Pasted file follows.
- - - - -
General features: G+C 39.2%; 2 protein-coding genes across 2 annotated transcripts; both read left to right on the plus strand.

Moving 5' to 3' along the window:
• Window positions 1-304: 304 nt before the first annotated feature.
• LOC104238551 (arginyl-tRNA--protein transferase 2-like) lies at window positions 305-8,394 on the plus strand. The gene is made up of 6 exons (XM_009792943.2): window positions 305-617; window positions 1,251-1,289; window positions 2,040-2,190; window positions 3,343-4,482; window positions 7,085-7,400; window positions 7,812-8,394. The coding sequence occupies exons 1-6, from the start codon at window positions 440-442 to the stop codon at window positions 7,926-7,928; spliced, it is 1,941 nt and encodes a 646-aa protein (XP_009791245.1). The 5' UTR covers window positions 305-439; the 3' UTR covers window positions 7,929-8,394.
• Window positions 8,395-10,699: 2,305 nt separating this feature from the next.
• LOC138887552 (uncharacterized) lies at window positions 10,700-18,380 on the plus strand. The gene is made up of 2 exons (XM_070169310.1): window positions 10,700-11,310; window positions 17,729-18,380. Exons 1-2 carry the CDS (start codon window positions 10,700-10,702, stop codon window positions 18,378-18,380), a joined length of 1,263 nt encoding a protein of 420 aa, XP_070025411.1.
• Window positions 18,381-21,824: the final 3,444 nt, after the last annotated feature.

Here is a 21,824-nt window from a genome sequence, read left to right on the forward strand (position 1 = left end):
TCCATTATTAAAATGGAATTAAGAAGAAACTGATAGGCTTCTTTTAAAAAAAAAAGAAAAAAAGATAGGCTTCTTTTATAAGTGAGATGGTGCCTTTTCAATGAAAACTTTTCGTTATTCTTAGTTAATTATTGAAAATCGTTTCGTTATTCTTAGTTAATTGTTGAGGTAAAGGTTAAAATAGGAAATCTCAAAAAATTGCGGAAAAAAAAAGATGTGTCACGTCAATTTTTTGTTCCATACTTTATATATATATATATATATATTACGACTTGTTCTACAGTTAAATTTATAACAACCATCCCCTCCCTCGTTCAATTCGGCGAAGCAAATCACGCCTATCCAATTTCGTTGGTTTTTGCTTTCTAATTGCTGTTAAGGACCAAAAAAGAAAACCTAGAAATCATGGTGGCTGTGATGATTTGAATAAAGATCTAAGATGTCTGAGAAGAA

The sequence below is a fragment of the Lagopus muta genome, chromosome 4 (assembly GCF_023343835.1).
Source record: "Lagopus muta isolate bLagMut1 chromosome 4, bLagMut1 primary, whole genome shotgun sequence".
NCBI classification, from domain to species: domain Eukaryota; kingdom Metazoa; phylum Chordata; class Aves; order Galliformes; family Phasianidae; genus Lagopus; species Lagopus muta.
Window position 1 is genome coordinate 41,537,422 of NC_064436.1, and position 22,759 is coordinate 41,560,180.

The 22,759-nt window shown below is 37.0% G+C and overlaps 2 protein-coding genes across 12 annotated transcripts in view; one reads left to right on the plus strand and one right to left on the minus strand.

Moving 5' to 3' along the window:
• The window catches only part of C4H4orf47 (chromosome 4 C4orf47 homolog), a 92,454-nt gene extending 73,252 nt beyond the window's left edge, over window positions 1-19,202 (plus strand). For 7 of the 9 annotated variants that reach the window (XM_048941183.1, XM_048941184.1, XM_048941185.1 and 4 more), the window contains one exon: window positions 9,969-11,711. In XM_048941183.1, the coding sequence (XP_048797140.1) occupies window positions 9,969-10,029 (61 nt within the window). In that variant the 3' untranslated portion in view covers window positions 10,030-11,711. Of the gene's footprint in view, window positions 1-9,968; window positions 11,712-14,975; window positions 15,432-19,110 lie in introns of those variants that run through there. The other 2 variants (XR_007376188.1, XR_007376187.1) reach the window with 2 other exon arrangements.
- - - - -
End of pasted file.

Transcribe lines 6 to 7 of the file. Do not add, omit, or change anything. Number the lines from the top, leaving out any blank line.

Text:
• LOC138887552 (uncharacterized) lies at window positions 10,700-18,380 on the plus strand. The gene is made up of 2 exons (XM_070169310.1): window positions 10,700-11,310; window positions 17,729-18,380. Exons 1-2 carry the CDS (start codon window positions 10,700-10,702, stop codon window positions 18,378-18,380), a joined length of 1,263 nt encoding a protein of 420 aa, XP_070025411.1.
• Window positions 18,381-21,824: the final 3,444 nt, after the last annotated feature.